Treating a dog with frostbite

Our top 8 post of all time was DOGS AND COLD WEATHER: Winter Safety Series – FROSTBITE. Here it is again if you missed it. Hopefully, if you live in Kentucky, you won’t have to use this information for at least another 9 months. But the way the weather has been, you never know.

Frostbite is a condition where body tissue freezes. If left untreated, the affected area can die and will require amputation. Cold temperatures like those that we have experienced due to the polar vortex create favorable conditions for frostbite.

Dogs, like humans, could get frostbite. Especially on the tail, tips of the ears, or the pads of the feet. Prolonged exposure to cold weather could result in frostbite. The animal’s age may also be a risk factor.

Some research suggests that dogs cannot get frostbite (Ornes, 2012). Under ordinary circumstances, I would tend to agree, but frostbite does not occur under ordinary conditions.

What is ordinary? Taking your dog outside to relieve its bladder and bowels and immediately bringing it back inside.

One example of a dog with frostbite was reported by Good Morning America’s Ron Claiborne in 2011. According to the story, the dog faced unusual circumstances that resulted in the loss of his paws and tails. However, frostbite is not an ordinary occurrence.

Fortunately, this story had a happy ending. Veterinary assistant Christine Pace rescued him. She managed to raise money to pay for prosthetic legs and the company manufacturing the prosthetics generously gave two more free.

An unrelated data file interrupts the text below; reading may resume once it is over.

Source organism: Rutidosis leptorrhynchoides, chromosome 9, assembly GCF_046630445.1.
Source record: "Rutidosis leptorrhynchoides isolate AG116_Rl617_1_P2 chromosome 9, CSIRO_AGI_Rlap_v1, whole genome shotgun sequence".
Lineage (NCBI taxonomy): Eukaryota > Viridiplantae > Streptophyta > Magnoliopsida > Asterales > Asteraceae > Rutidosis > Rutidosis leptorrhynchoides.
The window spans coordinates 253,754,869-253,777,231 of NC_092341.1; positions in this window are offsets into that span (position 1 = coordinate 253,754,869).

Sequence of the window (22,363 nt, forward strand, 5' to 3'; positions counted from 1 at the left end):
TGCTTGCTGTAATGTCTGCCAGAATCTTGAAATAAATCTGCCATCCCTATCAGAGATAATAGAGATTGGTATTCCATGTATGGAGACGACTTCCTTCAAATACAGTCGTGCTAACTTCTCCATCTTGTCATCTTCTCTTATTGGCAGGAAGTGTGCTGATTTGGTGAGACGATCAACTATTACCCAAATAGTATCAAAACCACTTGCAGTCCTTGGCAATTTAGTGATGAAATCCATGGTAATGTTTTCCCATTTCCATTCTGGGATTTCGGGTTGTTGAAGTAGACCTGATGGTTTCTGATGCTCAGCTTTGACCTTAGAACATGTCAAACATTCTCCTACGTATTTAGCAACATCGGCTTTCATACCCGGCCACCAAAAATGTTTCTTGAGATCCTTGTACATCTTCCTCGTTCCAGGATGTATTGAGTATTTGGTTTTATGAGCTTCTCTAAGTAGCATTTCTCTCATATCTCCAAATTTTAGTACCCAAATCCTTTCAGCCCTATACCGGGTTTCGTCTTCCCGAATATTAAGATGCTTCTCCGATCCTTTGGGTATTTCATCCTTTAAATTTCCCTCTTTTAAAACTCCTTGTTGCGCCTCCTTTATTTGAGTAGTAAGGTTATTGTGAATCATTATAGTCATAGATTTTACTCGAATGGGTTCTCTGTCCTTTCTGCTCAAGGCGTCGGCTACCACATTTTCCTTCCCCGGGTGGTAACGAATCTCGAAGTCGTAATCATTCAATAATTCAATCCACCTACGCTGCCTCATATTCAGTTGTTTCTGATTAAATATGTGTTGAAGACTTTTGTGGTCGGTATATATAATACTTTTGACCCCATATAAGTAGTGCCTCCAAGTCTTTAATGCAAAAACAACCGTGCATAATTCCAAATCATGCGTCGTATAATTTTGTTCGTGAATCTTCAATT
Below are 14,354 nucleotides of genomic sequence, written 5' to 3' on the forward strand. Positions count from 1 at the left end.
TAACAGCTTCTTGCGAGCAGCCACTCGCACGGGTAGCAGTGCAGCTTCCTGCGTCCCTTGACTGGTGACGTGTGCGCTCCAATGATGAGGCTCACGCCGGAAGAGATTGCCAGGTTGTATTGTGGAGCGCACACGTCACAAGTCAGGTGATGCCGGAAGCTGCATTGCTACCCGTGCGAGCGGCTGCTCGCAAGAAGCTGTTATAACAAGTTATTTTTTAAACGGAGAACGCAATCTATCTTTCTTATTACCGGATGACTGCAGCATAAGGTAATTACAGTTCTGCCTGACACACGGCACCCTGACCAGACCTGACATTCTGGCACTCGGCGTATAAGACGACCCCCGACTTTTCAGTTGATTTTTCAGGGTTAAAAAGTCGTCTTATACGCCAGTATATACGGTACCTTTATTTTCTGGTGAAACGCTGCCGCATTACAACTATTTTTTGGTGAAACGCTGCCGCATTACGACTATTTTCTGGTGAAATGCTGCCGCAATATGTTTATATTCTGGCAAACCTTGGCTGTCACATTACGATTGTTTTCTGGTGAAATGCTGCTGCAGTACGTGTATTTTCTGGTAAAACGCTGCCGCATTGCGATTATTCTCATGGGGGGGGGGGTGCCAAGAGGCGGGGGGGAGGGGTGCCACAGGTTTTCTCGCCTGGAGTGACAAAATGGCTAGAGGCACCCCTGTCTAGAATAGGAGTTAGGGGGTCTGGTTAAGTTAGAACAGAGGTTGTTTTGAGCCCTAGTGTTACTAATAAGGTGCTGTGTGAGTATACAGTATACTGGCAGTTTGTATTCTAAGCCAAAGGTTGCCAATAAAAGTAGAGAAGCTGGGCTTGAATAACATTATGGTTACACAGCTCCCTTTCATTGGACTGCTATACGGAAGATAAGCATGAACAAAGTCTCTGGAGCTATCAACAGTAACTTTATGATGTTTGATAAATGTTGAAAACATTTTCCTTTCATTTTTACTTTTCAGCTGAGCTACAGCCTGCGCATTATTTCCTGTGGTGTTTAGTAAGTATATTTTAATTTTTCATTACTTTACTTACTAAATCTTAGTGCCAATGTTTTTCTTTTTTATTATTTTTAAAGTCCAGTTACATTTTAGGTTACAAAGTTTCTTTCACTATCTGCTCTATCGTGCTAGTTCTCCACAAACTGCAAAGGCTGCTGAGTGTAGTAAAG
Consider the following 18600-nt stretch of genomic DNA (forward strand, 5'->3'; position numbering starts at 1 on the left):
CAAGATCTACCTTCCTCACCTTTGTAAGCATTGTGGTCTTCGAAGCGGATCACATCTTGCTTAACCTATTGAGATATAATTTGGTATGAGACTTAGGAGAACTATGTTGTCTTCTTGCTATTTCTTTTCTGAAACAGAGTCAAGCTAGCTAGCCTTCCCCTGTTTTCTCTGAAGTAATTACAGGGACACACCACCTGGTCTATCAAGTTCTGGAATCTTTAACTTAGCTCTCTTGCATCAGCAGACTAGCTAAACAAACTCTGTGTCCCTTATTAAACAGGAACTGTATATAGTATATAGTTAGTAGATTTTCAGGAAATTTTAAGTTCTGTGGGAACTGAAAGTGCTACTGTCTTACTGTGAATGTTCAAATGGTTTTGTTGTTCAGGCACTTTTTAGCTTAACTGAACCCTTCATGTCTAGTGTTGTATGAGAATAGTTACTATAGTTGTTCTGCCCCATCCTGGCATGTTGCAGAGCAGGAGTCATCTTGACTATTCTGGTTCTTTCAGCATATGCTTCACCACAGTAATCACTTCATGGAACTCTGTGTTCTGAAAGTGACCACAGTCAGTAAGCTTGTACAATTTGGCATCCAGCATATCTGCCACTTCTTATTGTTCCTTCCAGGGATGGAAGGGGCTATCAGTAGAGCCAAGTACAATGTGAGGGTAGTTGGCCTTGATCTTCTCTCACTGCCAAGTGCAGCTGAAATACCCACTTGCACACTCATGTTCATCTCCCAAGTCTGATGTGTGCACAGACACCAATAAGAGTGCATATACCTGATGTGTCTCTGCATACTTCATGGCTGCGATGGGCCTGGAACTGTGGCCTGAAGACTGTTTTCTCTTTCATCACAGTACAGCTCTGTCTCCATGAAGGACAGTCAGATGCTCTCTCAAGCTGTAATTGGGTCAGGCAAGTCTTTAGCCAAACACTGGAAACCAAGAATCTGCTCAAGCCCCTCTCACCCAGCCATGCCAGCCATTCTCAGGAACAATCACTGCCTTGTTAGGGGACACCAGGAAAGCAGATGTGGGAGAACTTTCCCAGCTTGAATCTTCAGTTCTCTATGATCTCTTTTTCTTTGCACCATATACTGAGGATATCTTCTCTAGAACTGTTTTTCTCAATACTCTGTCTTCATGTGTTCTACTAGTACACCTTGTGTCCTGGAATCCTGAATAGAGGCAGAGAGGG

Frostbite in pets is serious as you can see from this report. To quantify the magnitude of an amputation, you would need to know the cost of the surgery plus the cost of the prosthetic plus the cost to fit the animal to the prosthetic. A prosthetic, according to Spadafori (2011-12) “can cost anywhere from $3,000 to $5,000” each.


Because they can’t verbalize their pain, it is often difficult to know what’s going on with our pets. They do communicate to us but they are incapable of telling us about numbness in their limbs. Therefore, you’ll have to pay close attention to your companion animals to rule out frostbite.

Physically look for these signs and symptoms:

  1. Discoloration of the frozen area; skin that is pale or even blue in color initially, looking black and dead in later stages.
  2. Lack of pain or sensation at the affected area or a lot of pain, especially when the area starts to warm up.

The American Red Cross (2008, p. 79)

First Aid

Here are the first aid steps The American Red Cross (2008, p. 80) recommends for the treatment of frostbite:

  1. Move the dog to a warm environment.
  2. Spray the affected area with warm (not hot) water.
  3. Lightly apply a warm compress to the area (don’t apply a hot compress as it could cause burns). Do not rub or apply pressure to the affected area (this could cause further damage).
  4. Seek veterinary care to assess the damage.

It is important to seek veterinary care in order to treat the symptoms and possibly save affected limbs from amputation. Your vet will be able to assess the damage and decide if surgery is needed to amputate a defective limb.


Use common sense: if you wouldn’t spend a long time outside, don’t leave your dogs outside. Bring them in, even if they are normally outdoor animals. Give them shelter to keep warm so they can have a safe and comfortable winter.


Claiborne, R. (2011). New paws for injured pup. Good Morning America (ABC) .

Ornes, S. (2012, February 8). No frostbite for dogs. Science News for Kids , p. 3.

Spadafori, G. (2011-12). Pill Popping. Retrieved December 14, 2012, from

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